Well, damn, huh? I moved to a city with a fashion district, and my last five posts have been about maps, stuff I could be working on literally anywhere.
The first few months in Toronto have seemed to see me divorced from my physical, tangible work; I’ve sewn a few things, sure, but nothing interesting, nothing that engaged my mind as much as my hands. I was trying to figure this out over the winter break and came to a few conclusions:
So… I really need to get on top of making something! I have well over a thousand dollars worth of fabrics and materials just lying in piles, and more than a dozen stores within walking distance if I found myself missing anything at all.
What’s on the block?
Well, I should stop making lists that no one will read now. With hope, publishing this on new years eve will help to cement these little plans in my mind and perhaps with luck some of them will make the transition into jpg and then into your own mind.
From the abstract of my upcoming presentation at AAG 2016 in San Francisco:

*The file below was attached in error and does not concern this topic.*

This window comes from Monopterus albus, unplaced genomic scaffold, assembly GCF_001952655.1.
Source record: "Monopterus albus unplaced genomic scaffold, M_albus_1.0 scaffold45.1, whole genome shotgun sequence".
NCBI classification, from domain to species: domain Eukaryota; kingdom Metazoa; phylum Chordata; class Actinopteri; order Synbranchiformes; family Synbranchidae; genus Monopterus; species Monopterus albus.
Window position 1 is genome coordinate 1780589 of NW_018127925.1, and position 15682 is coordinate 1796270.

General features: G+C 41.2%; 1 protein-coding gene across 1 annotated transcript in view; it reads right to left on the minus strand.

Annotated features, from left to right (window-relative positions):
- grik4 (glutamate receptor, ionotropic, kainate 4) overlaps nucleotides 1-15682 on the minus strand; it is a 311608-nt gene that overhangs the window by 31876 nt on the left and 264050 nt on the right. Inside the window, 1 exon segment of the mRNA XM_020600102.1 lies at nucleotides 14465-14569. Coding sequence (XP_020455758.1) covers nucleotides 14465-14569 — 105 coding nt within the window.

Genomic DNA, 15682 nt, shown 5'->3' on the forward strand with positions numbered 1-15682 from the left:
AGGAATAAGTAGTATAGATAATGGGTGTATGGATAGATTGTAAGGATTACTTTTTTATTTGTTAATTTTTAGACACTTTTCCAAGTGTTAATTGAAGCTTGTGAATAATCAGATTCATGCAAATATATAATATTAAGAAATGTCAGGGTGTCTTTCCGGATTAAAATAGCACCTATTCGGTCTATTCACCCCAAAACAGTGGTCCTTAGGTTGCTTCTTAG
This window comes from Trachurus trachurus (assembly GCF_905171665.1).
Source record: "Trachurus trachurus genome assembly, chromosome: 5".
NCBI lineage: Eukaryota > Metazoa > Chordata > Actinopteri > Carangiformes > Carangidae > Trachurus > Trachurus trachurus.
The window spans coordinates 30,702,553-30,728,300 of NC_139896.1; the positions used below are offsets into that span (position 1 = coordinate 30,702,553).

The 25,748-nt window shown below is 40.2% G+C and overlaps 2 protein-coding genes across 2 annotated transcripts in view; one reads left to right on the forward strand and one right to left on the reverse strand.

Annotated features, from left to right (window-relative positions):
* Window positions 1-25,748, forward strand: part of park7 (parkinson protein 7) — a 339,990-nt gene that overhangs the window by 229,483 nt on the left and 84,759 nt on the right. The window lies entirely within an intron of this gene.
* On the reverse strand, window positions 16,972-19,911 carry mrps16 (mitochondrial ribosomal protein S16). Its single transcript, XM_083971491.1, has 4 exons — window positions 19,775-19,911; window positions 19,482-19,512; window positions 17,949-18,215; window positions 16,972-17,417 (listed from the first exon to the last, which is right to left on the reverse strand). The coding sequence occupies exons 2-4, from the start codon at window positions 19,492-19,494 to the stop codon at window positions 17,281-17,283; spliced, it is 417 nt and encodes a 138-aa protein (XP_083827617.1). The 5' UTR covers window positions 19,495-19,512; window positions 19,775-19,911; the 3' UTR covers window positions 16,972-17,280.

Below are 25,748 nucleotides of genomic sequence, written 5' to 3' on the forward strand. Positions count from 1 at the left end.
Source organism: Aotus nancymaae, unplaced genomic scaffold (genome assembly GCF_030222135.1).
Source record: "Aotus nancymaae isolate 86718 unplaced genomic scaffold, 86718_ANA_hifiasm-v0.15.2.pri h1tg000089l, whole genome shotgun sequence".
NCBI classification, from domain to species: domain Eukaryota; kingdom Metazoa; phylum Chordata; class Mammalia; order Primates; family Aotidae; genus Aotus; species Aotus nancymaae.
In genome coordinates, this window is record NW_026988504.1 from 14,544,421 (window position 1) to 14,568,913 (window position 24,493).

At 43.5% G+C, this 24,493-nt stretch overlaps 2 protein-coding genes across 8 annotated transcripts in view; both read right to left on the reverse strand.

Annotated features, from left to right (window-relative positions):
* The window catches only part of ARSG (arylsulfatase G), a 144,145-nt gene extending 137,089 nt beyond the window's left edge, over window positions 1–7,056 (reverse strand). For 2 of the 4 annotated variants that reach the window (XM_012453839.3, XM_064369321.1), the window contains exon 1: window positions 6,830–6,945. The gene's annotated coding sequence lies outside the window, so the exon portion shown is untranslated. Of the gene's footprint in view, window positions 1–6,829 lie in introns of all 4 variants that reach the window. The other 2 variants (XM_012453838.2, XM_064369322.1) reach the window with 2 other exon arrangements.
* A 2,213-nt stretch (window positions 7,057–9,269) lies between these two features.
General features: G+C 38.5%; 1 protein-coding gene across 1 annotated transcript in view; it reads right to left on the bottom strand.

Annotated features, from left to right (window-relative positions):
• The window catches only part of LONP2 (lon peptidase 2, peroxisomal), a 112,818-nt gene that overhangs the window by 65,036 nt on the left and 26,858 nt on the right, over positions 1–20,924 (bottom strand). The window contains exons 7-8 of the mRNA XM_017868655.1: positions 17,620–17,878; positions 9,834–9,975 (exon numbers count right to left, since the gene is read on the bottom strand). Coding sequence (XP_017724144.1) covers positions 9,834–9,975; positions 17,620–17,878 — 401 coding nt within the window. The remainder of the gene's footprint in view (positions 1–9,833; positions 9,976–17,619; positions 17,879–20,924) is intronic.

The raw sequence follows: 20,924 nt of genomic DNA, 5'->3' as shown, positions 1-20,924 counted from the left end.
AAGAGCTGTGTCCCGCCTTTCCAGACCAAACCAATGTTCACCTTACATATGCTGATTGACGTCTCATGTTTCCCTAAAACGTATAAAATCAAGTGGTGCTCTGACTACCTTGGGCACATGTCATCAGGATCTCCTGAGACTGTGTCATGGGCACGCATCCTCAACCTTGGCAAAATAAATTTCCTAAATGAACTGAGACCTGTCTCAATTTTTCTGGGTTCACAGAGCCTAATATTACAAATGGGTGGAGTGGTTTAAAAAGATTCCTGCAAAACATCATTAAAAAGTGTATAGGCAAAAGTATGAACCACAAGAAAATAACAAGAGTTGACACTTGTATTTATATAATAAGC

Mapping dead-ends: how and where to consider noise reduction
Algorithmic detection of dead-ends and indirect streets could help cartographers create more legible transportation maps. In this presentation, we briefly cover algorithmic techniques for dead-end detection, borrowing many ideas from graph theory. We then apply these techniques to a sample of regions, using OpenStreetMap data, to discover the spatial variability in potential for geometry simplification, particularly as modes vary between car, foot, and bike. In what sort of regions and for which modes should we consider reducing the visual noise introduced by dead-ends and highly indirect streets?
This is something I’ve been toying with since the Cincinnati bike map last year, where I implemented Tarjan’s Algorithm to detect and diminish simple dead-ends.